By TAFFY ARELLA M. BERNALES
Editor’s Note: This piece is one of the works in a six-part series in line with the Dapitan 2021 theme Captured. All works are written by the Flame‘s Letters staffers.
Captivated by its power, my nine-year-old self had always dreamed of possessing a gun. I believed it would be the key to defeating “bad guys” causing mischief with their thieving hands.
Gunshot sounds suddenly echoed in my mind as I replayed the CCTV footage of policemen surrounding an unarmed civilian. The kid in me would have been pumped to see this, if not for the dreadful event that occurred fourteen years ago. I have not been the same ever since.
I shook my head, hoping to clear my mind; I cannot afford to be distracted. I have a crime to report, a news story to finish.
Still, the echoes continued to reverberate inside my head, gradually getting louder every second.
Before I knew it, I was sinking into the abyss of a repressed childhood memory.
I was suddenly transported back to when I overindulged in Power Police, an animated show I was once obsessed with. A single bullet by the mighty Power Police sends a criminal deep into damnation. In each episode, the last shots fired by my heroes always signified another victory. The lucky town of Pines was always Power Police-protected, so I dreamed of becoming one of them someday— to be a hero who fights evil forces of nature for her people.
The cartoon had helped me escape the noise of my parents’ endless arguments within our run-down home.
“Lampa naman kayong mga babae,” my stepfather had always, unfortunately, reiterated.
He never let a day pass without reminding me that my dream was not that of a girl’s. Thus, handling guns should be out of the picture.
His harsh opinion was rooted in the countless failed rallies my mother had incited in the streets. In the slums, gossip spread like wildfire and so the more our neighbors spat out rumors about mother’s pointless protests, the more my stepfather grew ashamed of her.
I never understood my mother’s cause. It just boggled me to witness the burning passion behind her eyes whenever she would sneak out with banners in hand. I also couldn’t care less about her discreet talks with me about the government’s decay.
All I knew was that another banner meant another quarrel. It meant that our walls would tremble once more with every thunderous insult of my stepfather. Torn placards scattered on our floors would follow; another session of drowning out unwanted noise with the sound of the television.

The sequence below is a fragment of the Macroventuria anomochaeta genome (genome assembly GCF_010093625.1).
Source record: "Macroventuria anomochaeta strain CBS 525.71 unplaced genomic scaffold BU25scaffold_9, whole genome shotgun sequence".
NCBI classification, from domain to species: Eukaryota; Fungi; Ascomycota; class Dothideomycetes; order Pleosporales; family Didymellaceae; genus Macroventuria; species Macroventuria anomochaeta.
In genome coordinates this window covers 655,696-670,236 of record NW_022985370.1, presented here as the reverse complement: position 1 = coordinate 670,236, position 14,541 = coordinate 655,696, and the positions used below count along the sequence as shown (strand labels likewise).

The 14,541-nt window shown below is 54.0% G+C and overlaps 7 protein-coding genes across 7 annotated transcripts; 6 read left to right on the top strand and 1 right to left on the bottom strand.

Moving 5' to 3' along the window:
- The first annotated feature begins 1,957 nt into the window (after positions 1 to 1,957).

“Walang mararating ‘yang pag-aaktibista mo, Inna! Dito pa nga lang sa bahay, talo ka na sa’kin. Ano pa kaya sa mga rally mo’ng ‘yan!?”
When it came to unhearing this entrapping household’s chaos, my favorite show never sufficed. It was not enough distraction from seeing new bruises mother gained from standing up to my stepfather. Still, she had warned me never to be a hero in this situation, or else I would be battered too.
I stopped heeding that warning when another night came, with horrifying sounds that could not be drowned by the television’s highest volume.
I see my younger self horrified by the bullets fired inside my parents’ room, followed by my mother’s yowl. Alarmed, I ran out crying for help, hopelessly wishing for the Power Police to come. Surely, they would know what to do!
To my relief, neighbors came rushing towards our house. Flashes of red and blue lights emerged as the sirens grew louder.
Alas! The police came bursting through our door to save my mother from the vicious hands that have pummeled her inside these four walls. But to my dismay, they captured her instead.
“Hulihin niyo ang NPA na ‘yan! Narinig namin ang baril niya!” our neighbor proclaimed as she accompanied the policemen ransacking our house.
“River!” Mother called for me as the police forcefully dragged her out. Before I could run to her, my stepfather held me back. He clamped my mouth shut as he stealthily shook his other hand with an officer.
I felt blood rushing through my veins as the image I had of my heroes twisted in my mind like taunting villains. My dreams were crushed as I bear witness to the paragons of justice siding with my beast of a stepfather.
Gasping for air, I snapped back to reality as my coworker worriedly shook my shoulder. I sat frozen across the monitor, distraught by the reminder of how mother’s truth never prevailed.
It’s been years since I learned that not all monsters hid under my bed, and not all heroes wore capes— some of them only had banners in hand instead of guns.
I pull my act together to finish drafting this issue’s banner story. I cannot afford to be distracted from becoming the hero my mother once needed. F